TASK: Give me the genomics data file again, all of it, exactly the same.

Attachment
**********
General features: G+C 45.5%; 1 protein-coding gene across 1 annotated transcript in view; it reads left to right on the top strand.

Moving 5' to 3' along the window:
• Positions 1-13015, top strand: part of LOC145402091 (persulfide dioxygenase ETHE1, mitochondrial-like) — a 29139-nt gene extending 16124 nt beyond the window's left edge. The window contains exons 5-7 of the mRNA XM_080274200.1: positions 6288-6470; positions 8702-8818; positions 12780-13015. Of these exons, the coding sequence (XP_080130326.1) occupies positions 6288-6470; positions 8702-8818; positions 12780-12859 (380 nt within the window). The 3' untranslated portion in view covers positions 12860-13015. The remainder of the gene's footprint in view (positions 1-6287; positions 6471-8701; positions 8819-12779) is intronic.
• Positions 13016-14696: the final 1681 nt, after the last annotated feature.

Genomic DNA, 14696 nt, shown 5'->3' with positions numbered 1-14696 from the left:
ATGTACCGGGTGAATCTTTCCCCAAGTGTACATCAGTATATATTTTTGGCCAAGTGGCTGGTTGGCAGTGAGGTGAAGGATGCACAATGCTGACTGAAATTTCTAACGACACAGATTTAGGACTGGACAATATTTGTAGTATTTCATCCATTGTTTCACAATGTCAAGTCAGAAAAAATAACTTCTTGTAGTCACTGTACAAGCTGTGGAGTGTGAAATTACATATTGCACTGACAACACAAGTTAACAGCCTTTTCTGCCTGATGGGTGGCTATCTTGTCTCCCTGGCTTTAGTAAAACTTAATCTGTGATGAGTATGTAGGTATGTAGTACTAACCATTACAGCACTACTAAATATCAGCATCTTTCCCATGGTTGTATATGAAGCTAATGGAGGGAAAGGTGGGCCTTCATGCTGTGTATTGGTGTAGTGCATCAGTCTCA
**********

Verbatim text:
General features: G+C 45.5%; 1 protein-coding gene across 1 annotated transcript in view; it reads left to right on the top strand.

Moving 5' to 3' along the window:
• Positions 1-13015, top strand: part of LOC145402091 (persulfide dioxygenase ETHE1, mitochondrial-like) — a 29139-nt gene extending 16124 nt beyond the window's left edge. The window contains exons 5-7 of the mRNA XM_080274200.1: positions 6288-6470; positions 8702-8818; positions 12780-13015. Of these exons, the coding sequence (XP_080130326.1) occupies positions 6288-6470; positions 8702-8818; positions 12780-12859 (380 nt within the window). The 3' untranslated portion in view covers positions 12860-13015. The remainder of the gene's footprint in view (positions 1-6287; positions 6471-8701; positions 8819-12779) is intronic.
• Positions 13016-14696: the final 1681 nt, after the last annotated feature.

Genomic DNA, 14696 nt, shown 5'->3' with positions numbered 1-14696 from the left:
ATGTACCGGGTGAATCTTTCCCCAAGTGTACATCAGTATATATTTTTGGCCAAGTGGCTGGTTGGCAGTGAGGTGAAGGATGCACAATGCTGACTGAAATTTCTAACGACACAGATTTAGGACTGGACAATATTTGTAGTATTTCATCCATTGTTTCACAATGTCAAGTCAGAAAAAATAACTTCTTGTAGTCACTGTACAAGCTGTGGAGTGTGAAATTACATATTGCACTGACAACACAAGTTAACAGCCTTTTCTGCCTGATGGGTGGCTATCTTGTCTCCCTGGCTTTAGTAAAACTTAATCTGTGATGAGTATGTAGGTATGTAGTACTAACCATTACAGCACTACTAAATATCAGCATCTTTCCCATGGTTGTATATGAAGCTAATGGAGGGAAAGGTGGGCCTTCATGCTGTGTATTGGTGTAGTGCATCAGTCTCA